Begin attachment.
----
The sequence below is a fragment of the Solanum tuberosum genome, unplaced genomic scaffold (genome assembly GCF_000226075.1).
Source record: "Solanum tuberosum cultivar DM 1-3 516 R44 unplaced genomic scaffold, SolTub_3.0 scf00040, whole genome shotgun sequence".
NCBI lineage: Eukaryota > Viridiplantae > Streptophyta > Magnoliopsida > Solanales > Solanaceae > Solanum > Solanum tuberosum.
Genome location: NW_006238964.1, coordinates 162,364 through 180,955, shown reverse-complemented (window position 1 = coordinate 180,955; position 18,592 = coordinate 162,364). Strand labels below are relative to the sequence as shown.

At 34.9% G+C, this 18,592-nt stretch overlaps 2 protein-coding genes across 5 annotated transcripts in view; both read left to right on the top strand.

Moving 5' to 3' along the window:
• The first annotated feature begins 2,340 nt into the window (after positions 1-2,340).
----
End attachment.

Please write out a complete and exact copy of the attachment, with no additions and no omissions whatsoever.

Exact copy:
The sequence below is a fragment of the Solanum tuberosum genome, unplaced genomic scaffold (genome assembly GCF_000226075.1).
Source record: "Solanum tuberosum cultivar DM 1-3 516 R44 unplaced genomic scaffold, SolTub_3.0 scf00040, whole genome shotgun sequence".
NCBI lineage: Eukaryota > Viridiplantae > Streptophyta > Magnoliopsida > Solanales > Solanaceae > Solanum > Solanum tuberosum.
Genome location: NW_006238964.1, coordinates 162,364 through 180,955, shown reverse-complemented (window position 1 = coordinate 180,955; position 18,592 = coordinate 162,364). Strand labels below are relative to the sequence as shown.

At 34.9% G+C, this 18,592-nt stretch overlaps 2 protein-coding genes across 5 annotated transcripts in view; both read left to right on the top strand.

Moving 5' to 3' along the window:
• The first annotated feature begins 2,340 nt into the window (after positions 1-2,340).